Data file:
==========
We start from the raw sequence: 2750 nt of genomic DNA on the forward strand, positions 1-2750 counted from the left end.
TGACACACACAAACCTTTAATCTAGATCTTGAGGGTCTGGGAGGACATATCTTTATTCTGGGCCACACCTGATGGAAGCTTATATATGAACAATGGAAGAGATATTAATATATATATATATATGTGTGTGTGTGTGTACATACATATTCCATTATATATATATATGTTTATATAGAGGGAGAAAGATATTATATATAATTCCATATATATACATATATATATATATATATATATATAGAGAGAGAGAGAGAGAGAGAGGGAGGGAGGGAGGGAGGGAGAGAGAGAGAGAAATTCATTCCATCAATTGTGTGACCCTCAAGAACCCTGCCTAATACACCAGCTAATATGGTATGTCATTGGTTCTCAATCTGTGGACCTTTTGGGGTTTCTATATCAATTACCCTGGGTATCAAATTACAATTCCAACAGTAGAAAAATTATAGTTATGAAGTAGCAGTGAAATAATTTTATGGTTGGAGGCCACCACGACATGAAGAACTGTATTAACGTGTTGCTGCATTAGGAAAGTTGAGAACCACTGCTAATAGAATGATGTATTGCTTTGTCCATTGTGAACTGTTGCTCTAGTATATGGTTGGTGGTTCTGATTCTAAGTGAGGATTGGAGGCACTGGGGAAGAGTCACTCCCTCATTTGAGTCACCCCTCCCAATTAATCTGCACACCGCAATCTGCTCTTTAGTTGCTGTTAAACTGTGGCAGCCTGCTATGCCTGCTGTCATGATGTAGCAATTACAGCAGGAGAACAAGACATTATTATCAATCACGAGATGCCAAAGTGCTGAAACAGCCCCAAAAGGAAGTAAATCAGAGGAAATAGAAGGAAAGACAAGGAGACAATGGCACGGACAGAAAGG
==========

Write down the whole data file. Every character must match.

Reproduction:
We start from the raw sequence: 2750 nt of genomic DNA on the forward strand, positions 1-2750 counted from the left end.
TGACACACACAAACCTTTAATCTAGATCTTGAGGGTCTGGGAGGACATATCTTTATTCTGGGCCACACCTGATGGAAGCTTATATATGAACAATGGAAGAGATATTAATATATATATATATATGTGTGTGTGTGTGTACATACATATTCCATTATATATATATATGTTTATATAGAGGGAGAAAGATATTATATATAATTCCATATATATACATATATATATATATATATATATATAGAGAGAGAGAGAGAGAGAGAGGGAGGGAGGGAGGGAGGGAGAGAGAGAGAGAAATTCATTCCATCAATTGTGTGACCCTCAAGAACCCTGCCTAATACACCAGCTAATATGGTATGTCATTGGTTCTCAATCTGTGGACCTTTTGGGGTTTCTATATCAATTACCCTGGGTATCAAATTACAATTCCAACAGTAGAAAAATTATAGTTATGAAGTAGCAGTGAAATAATTTTATGGTTGGAGGCCACCACGACATGAAGAACTGTATTAACGTGTTGCTGCATTAGGAAAGTTGAGAACCACTGCTAATAGAATGATGTATTGCTTTGTCCATTGTGAACTGTTGCTCTAGTATATGGTTGGTGGTTCTGATTCTAAGTGAGGATTGGAGGCACTGGGGAAGAGTCACTCCCTCATTTGAGTCACCCCTCCCAATTAATCTGCACACCGCAATCTGCTCTTTAGTTGCTGTTAAACTGTGGCAGCCTGCTATGCCTGCTGTCATGATGTAGCAATTACAGCAGGAGAACAAGACATTATTATCAATCACGAGATGCCAAAGTGCTGAAACAGCCCCAAAAGGAAGTAAATCAGAGGAAATAGAAGGAAAGACAAGGAGACAATGGCACGGACAGAAAGG